Yes, he can file bankruptcy. There is no such thing as "filing bankruptcy against, or on something." An individual files bankruptcy and their assets and interest in assets, as well as their debts, become part of the bankruptcy.
What is your underlying concern?
Unfortunately, sounds like you got scammed. In the short run, contact the Colorado Attorney General and report it.
These scam debt relief agencies are a dime-a-dozen. It is unlikely that a settlement was ever actually paid; so legally, you still owe the debt. You could sue Next Gen., for all the good it will do.
Probably time to seek out real debt relief options and talk to reputable attorneys. Too many people rule out available options due to bad information or fear. Debt settlement is...
I agree with Brian, the path of least resistance is probably to set up a new agreement with the new agency. Otherwise, push comes to shove, the only way to "try" to enforce the prior settlement agreement is to sue in court. That is what court is for; two parties are in dispute, and they have been unable to resolve it. When that happens, all it leaves is to fight it out in court.
Depends. If the plan has already paid the arrears, AND you are otherwise current on your mortgage, then you should have no issue with converting to a chapter 7. The arrears have been cured.
If the plan has yet to pay all the arrears, then you have a problem. When you convert to chapter 7, you will still be in default of your mortgage. As such, you will be back to square one with the mortgage. You will need to work out something with the bank, but if you can't, then the bank forecloses.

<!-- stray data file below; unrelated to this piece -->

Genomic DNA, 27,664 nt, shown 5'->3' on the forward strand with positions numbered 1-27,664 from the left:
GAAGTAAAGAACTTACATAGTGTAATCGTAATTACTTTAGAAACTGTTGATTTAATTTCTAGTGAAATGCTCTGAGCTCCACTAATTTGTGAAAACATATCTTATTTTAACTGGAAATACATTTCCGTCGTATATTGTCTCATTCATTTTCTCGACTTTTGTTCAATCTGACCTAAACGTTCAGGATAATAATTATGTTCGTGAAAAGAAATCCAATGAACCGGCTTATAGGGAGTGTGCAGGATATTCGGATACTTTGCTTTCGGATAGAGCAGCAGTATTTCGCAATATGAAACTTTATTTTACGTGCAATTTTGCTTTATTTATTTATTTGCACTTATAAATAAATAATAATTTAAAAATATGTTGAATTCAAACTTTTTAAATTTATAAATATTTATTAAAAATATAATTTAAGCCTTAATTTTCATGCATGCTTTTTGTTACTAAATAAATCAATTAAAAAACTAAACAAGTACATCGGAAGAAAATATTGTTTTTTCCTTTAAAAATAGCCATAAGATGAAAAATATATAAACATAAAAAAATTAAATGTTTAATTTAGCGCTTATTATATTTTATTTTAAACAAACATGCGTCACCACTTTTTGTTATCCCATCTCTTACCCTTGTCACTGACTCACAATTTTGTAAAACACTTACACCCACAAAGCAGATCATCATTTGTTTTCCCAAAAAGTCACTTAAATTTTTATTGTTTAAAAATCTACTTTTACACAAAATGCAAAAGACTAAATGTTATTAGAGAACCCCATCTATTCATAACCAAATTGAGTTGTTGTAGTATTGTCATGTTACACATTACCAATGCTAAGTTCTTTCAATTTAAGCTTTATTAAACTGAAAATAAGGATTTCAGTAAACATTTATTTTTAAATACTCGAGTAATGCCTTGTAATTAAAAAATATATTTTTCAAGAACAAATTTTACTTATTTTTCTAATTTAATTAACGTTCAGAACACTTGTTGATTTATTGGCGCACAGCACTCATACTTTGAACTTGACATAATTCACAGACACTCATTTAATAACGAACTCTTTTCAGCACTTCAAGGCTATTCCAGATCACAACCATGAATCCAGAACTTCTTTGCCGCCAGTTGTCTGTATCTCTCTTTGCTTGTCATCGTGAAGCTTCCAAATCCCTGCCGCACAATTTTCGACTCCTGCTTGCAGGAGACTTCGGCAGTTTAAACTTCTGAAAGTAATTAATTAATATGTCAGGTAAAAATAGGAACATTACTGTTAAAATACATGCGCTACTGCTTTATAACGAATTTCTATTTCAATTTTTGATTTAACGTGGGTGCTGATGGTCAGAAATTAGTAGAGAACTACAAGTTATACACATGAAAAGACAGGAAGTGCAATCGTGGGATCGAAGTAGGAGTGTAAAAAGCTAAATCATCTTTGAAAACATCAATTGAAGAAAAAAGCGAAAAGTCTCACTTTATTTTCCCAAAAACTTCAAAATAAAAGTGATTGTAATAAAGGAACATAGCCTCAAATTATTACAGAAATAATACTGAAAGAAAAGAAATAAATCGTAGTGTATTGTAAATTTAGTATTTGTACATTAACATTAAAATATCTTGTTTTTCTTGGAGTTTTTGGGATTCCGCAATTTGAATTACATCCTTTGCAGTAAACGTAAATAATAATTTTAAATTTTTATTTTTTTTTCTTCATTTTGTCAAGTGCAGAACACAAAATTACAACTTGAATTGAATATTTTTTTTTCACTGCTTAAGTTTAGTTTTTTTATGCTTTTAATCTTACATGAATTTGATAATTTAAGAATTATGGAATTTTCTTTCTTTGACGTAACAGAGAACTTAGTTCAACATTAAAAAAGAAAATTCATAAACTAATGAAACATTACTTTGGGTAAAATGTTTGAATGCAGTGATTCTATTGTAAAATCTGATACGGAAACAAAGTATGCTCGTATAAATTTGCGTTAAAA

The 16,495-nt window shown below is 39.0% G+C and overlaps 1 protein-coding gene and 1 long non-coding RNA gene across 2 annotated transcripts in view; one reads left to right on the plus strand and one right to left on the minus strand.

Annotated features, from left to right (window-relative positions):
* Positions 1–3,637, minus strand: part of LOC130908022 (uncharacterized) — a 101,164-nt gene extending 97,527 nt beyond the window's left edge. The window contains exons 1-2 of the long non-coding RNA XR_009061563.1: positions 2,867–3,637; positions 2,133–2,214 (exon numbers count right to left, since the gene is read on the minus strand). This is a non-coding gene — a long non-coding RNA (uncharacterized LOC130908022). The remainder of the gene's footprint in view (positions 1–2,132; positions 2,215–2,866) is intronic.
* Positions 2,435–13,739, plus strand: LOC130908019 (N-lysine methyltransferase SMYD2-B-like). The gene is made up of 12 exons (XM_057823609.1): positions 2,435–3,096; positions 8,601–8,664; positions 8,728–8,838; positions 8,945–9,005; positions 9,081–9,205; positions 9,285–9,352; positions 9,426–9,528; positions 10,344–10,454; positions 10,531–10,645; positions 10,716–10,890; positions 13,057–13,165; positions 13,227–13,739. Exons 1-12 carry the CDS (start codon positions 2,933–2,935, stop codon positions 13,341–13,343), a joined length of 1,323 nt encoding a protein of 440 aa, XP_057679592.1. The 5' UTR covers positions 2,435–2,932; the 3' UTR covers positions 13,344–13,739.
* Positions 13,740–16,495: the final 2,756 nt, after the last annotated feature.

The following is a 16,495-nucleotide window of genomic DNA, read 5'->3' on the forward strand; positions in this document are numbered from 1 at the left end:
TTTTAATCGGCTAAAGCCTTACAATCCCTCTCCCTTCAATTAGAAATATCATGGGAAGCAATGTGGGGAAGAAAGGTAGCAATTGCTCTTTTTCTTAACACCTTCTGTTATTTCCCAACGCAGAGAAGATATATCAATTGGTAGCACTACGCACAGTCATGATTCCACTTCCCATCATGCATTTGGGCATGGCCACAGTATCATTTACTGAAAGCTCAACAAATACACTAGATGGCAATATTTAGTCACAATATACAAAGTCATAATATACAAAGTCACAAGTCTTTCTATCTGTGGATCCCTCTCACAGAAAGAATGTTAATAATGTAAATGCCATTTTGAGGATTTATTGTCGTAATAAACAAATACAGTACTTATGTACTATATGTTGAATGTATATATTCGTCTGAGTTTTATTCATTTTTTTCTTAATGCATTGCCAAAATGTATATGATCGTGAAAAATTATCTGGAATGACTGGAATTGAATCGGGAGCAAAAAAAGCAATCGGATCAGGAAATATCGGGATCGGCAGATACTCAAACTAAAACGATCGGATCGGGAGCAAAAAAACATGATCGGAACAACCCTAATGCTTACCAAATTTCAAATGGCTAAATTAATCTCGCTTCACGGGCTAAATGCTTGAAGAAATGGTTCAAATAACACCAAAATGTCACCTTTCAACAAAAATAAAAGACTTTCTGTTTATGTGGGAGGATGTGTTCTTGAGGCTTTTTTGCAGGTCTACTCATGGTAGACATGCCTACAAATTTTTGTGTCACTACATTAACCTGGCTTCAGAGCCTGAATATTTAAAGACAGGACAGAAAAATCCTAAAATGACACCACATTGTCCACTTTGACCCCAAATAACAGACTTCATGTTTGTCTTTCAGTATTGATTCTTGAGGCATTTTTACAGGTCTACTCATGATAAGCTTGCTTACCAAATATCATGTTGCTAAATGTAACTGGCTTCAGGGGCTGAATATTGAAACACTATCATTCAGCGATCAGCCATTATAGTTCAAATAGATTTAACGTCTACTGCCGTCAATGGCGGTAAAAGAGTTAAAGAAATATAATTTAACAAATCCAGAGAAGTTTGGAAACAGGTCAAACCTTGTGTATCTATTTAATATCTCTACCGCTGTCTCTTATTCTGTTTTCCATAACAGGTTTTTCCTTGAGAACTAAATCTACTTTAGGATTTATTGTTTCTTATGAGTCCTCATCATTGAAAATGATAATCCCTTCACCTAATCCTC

The easiest way to find out is to call the court clerk in the district in which this person would be filing the case. If the court clerk won't answer the question, you can check the districts local rules of bankruptcy procedure. However, he will have ONE problem, the creditor matrix. (this is how the court creates the mailing list). The creditor matrix must be typed and formatted a certain way. When you call the court clerk, you will want to specifically ask about the creditor matrix and find...
First, your husband can file bankruptcy, individually, regardless of your prior filing. Whether his bankruptcy, by himself, will achieve all your goals is a different question. However, if your plan is to (or if you need to) do file a joint bankruptcy, then an analysis would need to be done to determine your eligibility. Some factors include which chapter of BK you filed previously, what chapter you intend to file now, and when you filed your prior case.
No. As stated, your kids are not you. Your kids inheritance will not become part of your bankruptcy. Now, of course, this comment assumes the inheritance flows directly to your kids. So, the real answer to your question will lie in your parent's estate plan. Ideally, your parents have (or by operation of the Will, will create) a generation skipping trust. A trust set up such that your kids are the beneficiaries.
Was the business appraised as part of the divorce proceeding? Does the judgment contain a "number" that must be paid. If the judgment contains the value of the business and the number that MUST be paid to you, then it probably doesn't matter what your ex does with the business, he is still obligated to pay the amount stated in the judgment. If the above is not the case, then you have problems. In addition, there are a ton of other variables that could factor in, and no one here knows the...